The group that advocates legalization, or decriminalization, of marijuana in the U.S. is aiming at the wrong target (“Shopping at Weedmart,” Cover Story, November 20). Times are tough here, but a majority of citizens still won’t support relaxing laws against pot. The crisis south of the border is much more dire than it is here. All of the main sources of revenue in Mexico are dwindling. Money from oil, tourism, and remittances from abroad are all down. They desperately need another source of revenue. Legalizing marijuana would solve those problems. The drug wars would become unnecessary. Tourists would return in greater numbers. Mexican farmers would have a very popular crop to grow. The farmers could produce different kinds and potencies of pot. The idea may sound strange, but what is the better alternative — legalizing the happy weed or chaos?
In the opening paragraph of this story (“Shopping at Weedmart,” Cover Story, November 20), Joseph O’Brien writes, “Colleen Daley lives on a sunburnt patch of overzoned Chula Vista real estate. She is besieged by the odoriferous crosscurrents of wafting grease and the crackling bark of drive-in order speakers — her one-bedroom ranch is surrounded by fast-food joints. And that’s where she thinks her problems as a marijuana farmer started.”
Considering that she suffers from multiple sclerosis and might benefit medically from using cannabis, I suppose it would be churlish of me to suggest that her problems as a marijuana farmer started when she decided to grow a crop the cultivation of which over a certain limit and, despite the Compassionate Use Act of 1996, remains a prosecutable offense under federal law.
There’s No Nothingness
I found misleading Rabbi Leonard Rosenthal’s response to the question “What happens when we die?” quoted by Matthew Lickona in the October 30 Letters column (“Answer, Rabbi”).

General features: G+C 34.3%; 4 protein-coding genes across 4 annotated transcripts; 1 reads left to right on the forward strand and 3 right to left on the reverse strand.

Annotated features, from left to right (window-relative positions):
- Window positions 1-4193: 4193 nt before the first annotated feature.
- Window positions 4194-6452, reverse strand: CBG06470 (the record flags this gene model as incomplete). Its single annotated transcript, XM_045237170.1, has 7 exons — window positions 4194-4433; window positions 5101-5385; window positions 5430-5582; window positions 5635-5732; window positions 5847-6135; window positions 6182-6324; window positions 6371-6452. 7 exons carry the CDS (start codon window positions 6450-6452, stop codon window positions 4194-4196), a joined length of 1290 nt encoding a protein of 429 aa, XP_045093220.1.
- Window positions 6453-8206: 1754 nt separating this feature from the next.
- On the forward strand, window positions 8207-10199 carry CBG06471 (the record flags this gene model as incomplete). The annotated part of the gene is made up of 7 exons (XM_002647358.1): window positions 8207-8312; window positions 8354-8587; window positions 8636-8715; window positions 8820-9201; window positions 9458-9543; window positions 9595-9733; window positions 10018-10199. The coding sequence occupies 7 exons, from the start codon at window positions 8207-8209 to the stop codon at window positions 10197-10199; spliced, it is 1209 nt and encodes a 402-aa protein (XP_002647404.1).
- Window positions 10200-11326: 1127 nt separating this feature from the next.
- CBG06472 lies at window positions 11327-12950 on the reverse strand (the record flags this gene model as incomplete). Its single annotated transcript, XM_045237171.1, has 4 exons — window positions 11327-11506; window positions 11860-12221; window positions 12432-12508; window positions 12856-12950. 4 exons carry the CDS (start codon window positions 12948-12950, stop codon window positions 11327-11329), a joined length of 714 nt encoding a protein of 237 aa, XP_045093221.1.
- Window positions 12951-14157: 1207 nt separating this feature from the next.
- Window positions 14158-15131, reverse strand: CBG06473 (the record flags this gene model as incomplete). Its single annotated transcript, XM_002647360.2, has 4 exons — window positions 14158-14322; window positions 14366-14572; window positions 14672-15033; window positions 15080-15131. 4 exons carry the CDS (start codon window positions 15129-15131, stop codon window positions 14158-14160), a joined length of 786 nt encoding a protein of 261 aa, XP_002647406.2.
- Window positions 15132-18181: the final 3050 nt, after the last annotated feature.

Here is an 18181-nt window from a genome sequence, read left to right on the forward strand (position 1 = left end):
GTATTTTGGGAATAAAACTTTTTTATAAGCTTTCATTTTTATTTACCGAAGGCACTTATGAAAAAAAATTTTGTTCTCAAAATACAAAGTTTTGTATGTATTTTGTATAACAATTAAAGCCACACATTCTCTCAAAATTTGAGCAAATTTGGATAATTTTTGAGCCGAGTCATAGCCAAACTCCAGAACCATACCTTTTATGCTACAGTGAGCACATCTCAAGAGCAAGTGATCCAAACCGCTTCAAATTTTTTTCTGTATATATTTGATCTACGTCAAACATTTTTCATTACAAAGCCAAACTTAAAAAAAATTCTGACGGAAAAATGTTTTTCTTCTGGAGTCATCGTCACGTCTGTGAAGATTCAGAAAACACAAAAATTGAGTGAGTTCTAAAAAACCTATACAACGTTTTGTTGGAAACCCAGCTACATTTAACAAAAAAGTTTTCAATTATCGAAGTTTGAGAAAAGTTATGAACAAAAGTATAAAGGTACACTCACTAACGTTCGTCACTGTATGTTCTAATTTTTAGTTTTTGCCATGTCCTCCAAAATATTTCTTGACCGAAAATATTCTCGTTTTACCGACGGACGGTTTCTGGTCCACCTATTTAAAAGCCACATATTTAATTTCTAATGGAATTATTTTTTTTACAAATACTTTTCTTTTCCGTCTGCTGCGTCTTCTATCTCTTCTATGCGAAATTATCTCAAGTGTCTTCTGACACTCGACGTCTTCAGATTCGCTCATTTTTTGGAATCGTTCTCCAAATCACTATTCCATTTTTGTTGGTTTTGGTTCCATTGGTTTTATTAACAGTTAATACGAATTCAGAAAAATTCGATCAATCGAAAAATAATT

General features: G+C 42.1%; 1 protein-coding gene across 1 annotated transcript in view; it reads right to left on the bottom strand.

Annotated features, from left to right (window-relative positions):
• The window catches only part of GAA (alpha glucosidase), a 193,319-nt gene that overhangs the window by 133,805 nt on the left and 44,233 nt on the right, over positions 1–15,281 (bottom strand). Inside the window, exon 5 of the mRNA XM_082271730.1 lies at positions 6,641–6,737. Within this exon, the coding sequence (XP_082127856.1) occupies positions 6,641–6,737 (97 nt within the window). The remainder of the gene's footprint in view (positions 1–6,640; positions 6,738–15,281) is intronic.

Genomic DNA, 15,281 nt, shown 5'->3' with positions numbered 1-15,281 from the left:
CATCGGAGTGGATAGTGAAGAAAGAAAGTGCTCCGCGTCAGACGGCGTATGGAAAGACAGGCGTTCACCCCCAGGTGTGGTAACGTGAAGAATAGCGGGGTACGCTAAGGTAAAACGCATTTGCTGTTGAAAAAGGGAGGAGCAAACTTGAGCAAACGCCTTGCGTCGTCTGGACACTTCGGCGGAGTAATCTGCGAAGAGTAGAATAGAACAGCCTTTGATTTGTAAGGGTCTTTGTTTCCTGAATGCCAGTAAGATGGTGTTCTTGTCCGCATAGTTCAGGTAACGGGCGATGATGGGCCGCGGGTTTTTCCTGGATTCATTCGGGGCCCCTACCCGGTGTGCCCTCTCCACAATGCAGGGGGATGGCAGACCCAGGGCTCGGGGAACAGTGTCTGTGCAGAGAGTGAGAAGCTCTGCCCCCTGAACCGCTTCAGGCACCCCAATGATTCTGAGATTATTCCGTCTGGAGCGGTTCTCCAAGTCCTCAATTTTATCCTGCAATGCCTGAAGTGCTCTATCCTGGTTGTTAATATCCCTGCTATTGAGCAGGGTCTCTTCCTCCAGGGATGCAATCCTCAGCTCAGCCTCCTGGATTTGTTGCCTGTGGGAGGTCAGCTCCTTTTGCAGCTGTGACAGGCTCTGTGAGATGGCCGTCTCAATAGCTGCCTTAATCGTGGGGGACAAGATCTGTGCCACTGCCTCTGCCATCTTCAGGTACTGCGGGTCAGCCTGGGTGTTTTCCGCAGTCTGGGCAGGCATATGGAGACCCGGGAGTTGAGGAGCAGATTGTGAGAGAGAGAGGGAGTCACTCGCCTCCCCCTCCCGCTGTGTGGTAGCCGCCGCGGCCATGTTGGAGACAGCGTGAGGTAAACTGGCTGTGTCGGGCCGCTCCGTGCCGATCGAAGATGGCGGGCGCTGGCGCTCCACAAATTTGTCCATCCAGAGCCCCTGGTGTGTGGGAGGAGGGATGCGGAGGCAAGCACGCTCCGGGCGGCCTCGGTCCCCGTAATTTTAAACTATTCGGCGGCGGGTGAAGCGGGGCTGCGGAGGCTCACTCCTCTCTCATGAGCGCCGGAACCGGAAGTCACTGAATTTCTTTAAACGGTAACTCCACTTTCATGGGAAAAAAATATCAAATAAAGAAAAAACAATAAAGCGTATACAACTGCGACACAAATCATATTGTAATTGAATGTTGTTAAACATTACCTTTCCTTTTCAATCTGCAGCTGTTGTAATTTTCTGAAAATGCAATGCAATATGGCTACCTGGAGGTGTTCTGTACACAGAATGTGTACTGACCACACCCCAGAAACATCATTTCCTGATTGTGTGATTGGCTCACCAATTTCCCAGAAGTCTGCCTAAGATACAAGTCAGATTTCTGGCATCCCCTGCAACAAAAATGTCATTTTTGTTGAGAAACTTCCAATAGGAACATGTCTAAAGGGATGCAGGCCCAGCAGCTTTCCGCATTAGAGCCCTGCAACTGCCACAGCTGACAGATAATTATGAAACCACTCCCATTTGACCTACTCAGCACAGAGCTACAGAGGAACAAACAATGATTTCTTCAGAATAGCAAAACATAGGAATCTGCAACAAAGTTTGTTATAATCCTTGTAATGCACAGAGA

It is true, as Rabbi Rosenthal says, that “Judaism has a range of beliefs,” but “once you’re dead, you’re dead, and there’s nothing afterwards” is not one of them. No doubt there are Jews who have departed so far from traditional Judaism as to believe this. However, it has not been one of Judaism’s “range of beliefs” since ancient times when that opinion of the Sadducees was repudiated (Talmud, Sanhedrin 90a-91b).
The rabbi’s “simple answer” (“we don’t know”) is correct so far as the details of the afterlife are concerned, which in any religion must be imagined based on faith rather than knowledge. But missing from his response was any mention of Judaism’s unwavering assertion that all things, including the condition of our souls in the afterlife, lie in God’s hands. Whatever particular images of life after death Judaism does have — resurrection, purgation, temporary hell, reincarnation, the world to come — Judaism teaches that we, like everything in the universe, exist within the will of the Creator. Hence, it cannot be that even in death we could fall into total nothingness out of the mind of God, which, being eternal, must hold us eternally if it holds us now. “There’s nothing afterward” is therefore not a possibility that Judaism (as distinct from doubting individuals) admits.